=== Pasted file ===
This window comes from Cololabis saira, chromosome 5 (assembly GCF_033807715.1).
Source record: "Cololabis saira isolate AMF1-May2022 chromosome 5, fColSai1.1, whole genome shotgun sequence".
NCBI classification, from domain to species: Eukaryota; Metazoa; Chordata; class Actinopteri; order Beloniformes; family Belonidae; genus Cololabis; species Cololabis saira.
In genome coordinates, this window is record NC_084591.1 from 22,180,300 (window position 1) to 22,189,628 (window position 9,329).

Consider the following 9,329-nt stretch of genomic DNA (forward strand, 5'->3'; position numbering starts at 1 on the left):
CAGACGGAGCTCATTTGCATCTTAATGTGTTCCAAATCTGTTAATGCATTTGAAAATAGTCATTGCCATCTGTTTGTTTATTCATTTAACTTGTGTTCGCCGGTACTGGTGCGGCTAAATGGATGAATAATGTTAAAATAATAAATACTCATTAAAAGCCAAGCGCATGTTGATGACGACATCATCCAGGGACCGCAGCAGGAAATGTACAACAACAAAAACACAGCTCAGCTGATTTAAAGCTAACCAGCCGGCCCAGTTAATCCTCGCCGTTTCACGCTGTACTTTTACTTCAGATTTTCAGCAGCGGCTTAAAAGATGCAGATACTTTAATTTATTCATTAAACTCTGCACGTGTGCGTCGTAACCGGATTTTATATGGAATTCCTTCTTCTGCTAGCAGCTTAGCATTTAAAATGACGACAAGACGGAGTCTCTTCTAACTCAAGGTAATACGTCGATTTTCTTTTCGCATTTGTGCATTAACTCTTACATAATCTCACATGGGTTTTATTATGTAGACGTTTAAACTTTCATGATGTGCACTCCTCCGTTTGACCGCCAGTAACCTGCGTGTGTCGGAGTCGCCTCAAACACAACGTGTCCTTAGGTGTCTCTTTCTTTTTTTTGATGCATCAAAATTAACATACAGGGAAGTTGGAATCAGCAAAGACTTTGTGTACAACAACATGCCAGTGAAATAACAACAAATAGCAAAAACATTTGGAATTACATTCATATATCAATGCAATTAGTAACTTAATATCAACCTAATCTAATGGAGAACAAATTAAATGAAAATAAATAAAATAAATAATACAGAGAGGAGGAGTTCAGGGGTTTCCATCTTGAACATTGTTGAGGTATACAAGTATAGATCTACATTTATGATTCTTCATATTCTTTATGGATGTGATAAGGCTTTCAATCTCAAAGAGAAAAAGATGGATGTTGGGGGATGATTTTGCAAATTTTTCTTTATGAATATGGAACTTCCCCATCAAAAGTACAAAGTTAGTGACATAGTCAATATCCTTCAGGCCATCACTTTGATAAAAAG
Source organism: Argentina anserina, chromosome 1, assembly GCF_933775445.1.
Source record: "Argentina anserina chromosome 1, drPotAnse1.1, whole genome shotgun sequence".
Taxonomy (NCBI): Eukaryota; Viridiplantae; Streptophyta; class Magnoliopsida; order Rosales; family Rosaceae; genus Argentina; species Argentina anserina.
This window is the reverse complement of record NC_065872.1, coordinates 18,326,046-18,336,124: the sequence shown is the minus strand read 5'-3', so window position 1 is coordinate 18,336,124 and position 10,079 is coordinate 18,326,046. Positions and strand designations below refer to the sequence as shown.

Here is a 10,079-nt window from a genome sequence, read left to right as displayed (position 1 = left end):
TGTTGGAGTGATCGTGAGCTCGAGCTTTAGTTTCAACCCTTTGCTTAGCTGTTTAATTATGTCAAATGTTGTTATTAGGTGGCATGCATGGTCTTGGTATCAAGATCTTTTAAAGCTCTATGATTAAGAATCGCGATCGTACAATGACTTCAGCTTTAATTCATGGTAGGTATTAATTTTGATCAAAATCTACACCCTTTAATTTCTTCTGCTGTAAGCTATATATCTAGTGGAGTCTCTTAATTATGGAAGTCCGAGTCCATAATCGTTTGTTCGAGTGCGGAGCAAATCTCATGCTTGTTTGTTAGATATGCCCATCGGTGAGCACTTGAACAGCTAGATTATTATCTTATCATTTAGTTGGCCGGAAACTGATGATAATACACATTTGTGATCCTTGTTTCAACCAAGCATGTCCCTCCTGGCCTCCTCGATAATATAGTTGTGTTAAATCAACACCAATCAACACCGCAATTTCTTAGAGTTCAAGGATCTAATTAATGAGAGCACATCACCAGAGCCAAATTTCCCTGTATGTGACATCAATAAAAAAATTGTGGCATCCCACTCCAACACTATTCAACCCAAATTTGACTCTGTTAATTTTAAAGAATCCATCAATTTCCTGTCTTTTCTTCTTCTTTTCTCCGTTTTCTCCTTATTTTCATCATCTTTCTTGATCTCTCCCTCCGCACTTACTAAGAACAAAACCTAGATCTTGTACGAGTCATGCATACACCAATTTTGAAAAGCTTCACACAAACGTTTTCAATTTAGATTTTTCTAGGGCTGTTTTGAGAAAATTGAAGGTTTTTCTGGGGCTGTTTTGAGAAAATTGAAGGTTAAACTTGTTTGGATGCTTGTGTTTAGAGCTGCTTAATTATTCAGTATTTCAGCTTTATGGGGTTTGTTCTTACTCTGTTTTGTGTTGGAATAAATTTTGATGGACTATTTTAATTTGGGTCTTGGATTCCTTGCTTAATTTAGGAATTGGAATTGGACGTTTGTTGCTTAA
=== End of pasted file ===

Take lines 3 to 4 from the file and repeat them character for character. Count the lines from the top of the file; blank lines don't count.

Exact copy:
NCBI classification, from domain to species: Eukaryota; Metazoa; Chordata; class Actinopteri; order Beloniformes; family Belonidae; genus Cololabis; species Cololabis saira.
In genome coordinates, this window is record NC_084591.1 from 22,180,300 (window position 1) to 22,189,628 (window position 9,329).